Enhancing Australia’s global advantage and driving agrifood tech innovation: A sneak peek at the evokeAG. 2023 program - evokeAG.

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Enhancing Australia’s global advantage and driving agrifood tech innovation: A sneak peek at the evokeAG. 2023 program

In the lead up to evokeAG. 2023 – Down to Earth and the launch of the program, we’re giving you a sneak peek at some of the stellar line-up taking to the stage on 21-22 February 2023. To kick things off we asked evokeAG. 2023 speakers Stuart Austin, David Downs, Michelle Colgrave and Michael Macolino about their passion for agrifood innovation as well as Australia's (and South Australia's) global advantage and what will drive the greatest change in agrifood innovation.

Stuart Austin Wilmot Cattle Company

Stuart Austin, General Manager, Wilmot Cattle Company

What levers will drive the greatest change for agrifood tech innovation in the next decade: social, environmental or political demands?

There are clear interdependencies between all three. Socially, most people care about protecting the environment which is in turn driving the political conversation. It’s also the same in reverse where the government want to show they are taking climate action and therefore create policy and regulation about how to manage the environment and in turn social implications and benefits.

As a grazier I’m committed to restoring and regenerating the ecological function of the landscape, the environment is my main concern. I would like to see more investment in technology and innovation that drives a resilient agricultural sector that builds natural capital and significantly contributes towards global climate solutions.

Australia can be a global leader in building a climate resilient future, with carbon sequestration a significant part of the solution.

It is clear we need a shift in the way traditional farms operate, and quickly, because the current conventional model isn’t providing the climate resilience we need, and we won’t have farm businesses as we know them in 30 – 50 years’ time.

Rather than government intervention, solutions need to be industry led and where possible using new tools, techniques and technologies. For example, the use of technology in the verification of environmental credits is absolutely crucial, and while there is a great deal of evolution in this space, we need to do more to minimise in-field measurement and utilise technology as a trusted and robust verification of what’s actually happening in-field.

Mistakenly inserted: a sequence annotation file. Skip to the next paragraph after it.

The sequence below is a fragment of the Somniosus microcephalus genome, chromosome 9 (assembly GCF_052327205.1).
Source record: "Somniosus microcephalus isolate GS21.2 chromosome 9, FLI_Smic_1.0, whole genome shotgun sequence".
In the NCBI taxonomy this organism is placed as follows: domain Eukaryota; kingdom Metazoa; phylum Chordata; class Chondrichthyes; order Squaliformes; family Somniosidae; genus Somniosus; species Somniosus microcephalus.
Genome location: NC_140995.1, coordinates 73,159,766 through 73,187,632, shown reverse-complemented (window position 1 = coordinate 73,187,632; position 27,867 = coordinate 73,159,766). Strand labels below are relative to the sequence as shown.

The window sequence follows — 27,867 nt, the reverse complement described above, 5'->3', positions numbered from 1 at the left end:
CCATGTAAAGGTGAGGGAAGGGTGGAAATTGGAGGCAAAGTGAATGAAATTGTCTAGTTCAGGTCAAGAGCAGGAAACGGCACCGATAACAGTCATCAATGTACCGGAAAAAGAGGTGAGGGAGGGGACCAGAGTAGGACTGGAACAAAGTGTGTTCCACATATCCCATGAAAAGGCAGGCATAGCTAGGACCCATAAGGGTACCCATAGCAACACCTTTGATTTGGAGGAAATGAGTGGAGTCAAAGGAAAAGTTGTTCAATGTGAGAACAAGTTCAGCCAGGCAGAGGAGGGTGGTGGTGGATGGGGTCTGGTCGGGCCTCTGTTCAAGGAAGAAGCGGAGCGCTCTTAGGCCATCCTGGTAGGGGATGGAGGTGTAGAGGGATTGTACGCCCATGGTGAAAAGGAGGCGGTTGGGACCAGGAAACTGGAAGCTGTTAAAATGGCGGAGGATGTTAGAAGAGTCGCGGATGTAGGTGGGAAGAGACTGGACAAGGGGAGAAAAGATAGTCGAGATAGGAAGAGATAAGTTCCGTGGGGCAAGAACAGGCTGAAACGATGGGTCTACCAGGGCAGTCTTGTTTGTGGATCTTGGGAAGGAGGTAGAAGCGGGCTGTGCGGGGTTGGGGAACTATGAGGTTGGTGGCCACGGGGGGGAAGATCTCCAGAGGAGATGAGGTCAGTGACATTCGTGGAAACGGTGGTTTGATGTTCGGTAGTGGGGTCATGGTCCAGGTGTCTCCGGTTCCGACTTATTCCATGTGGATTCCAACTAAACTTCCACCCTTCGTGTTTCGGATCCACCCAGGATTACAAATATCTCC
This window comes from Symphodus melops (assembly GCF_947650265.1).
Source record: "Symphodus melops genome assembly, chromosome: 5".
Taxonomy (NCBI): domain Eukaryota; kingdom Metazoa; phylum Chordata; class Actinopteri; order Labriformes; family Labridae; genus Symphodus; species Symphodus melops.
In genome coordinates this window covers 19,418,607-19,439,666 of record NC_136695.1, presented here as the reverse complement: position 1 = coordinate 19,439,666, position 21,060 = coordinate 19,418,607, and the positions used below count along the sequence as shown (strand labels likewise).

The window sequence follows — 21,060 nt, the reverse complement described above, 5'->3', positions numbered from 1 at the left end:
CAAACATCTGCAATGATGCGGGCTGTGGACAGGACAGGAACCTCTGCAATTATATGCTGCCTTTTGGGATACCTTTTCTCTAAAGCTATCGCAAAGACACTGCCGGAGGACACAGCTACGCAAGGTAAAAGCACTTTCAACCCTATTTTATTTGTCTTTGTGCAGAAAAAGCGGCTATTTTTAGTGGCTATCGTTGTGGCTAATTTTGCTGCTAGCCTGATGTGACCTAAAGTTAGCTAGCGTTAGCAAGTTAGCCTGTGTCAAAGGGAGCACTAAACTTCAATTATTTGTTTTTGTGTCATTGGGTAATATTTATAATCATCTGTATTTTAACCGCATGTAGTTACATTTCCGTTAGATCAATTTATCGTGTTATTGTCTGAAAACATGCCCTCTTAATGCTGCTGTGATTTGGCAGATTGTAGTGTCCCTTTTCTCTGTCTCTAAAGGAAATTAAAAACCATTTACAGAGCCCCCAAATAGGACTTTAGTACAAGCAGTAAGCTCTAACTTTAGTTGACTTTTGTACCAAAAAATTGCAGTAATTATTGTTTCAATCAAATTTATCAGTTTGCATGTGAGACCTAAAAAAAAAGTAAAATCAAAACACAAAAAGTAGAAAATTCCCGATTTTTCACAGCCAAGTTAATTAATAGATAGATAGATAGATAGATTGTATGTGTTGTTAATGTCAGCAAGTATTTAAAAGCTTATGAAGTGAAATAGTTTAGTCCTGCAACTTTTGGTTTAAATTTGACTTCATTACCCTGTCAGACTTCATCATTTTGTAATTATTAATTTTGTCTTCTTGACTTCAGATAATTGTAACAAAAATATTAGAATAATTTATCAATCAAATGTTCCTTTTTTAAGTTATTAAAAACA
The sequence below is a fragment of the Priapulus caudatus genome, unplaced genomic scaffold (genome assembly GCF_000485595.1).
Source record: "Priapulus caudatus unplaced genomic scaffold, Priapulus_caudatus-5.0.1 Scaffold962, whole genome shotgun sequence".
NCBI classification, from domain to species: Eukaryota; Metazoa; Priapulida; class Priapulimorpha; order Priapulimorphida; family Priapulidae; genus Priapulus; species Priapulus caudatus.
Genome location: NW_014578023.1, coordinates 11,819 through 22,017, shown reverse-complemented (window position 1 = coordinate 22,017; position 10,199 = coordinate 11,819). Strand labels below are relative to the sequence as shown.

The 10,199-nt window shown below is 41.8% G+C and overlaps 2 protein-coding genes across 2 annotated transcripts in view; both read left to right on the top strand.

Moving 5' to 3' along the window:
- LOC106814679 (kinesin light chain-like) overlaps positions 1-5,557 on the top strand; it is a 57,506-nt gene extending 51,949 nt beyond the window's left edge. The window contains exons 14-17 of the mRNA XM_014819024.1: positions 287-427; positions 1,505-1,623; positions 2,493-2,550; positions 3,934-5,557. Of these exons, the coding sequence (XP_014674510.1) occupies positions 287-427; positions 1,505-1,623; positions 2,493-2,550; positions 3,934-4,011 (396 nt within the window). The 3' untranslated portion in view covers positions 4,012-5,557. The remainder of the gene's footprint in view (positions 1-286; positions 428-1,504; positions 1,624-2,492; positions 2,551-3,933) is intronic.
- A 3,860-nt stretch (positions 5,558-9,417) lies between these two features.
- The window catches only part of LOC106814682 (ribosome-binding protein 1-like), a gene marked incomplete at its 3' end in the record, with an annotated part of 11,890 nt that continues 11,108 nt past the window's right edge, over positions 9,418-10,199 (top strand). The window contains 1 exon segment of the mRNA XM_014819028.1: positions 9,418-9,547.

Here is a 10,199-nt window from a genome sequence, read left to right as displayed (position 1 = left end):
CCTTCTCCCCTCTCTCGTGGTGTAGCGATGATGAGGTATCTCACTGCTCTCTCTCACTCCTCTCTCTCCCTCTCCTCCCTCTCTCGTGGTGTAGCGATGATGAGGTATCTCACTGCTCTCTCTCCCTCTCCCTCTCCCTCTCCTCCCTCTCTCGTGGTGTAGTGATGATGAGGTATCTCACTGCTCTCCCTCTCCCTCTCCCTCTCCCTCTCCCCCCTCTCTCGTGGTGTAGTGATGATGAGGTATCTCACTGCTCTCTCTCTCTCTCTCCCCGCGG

RELATED: Patience and planning pays off for Wilmot Cattle Co’s carbon deal

How can Australia enhance its agritech development and/or commercialisation processes, to support increased adoption and drive value on-farm?

In short, keep it commercially relevant and ensure the product is viable at scale.

Increased adoption and subsequent on-farm value will only occur if our agritech developments produce products that are relevant, useful and valuable.

The key questions for a producer must be how is this technology helping me to deliver a pre-determined outcome on-farm? And what’s the value of that decision vs the cost of utilising the technology.

As a good example, at Wilmot we use Farmbot remote water sensors – which, for $1 a day, ensures our livestock never run out of water.

Not only does technology need to be relevant and useful, but I would also like to see a shift in how we approach research and development by delivering much higher level, complex research that allows for real on-farm change. While individual farm goals will be different, all producers want to build the resilience, productivity and sustainability of their businesses – and the adoption of cutting edge technology and ground-breaking research is vital in order for that to happen at scale.

David Downs, passionate New Zealander, storyteller, and CEO of the New Zealand Story Group

What one thing Australia can learn from the success of ‘brand New Zealand’?

The New Zealand brand is anchored in a deep set of values, relating to care for people and place. Our Māori culture has informed our brand, but ultimately, it’s the thousands of interactions that our exporters, investors, educators, diplomats, politicians, and ordinary citizens have with the rest of the world each year – that’s where the brand comes to life. New Zealand is on a journey to better understand who we are, and our culture helps us to do this. I also see that activity happening in Australia. We can learn from each other, and we know that we have much to learn from our cousins across the Tasman.

What is Australia’s global advantage, with respect to agrifood innovation, and how can we protect that through ‘brand Australia’?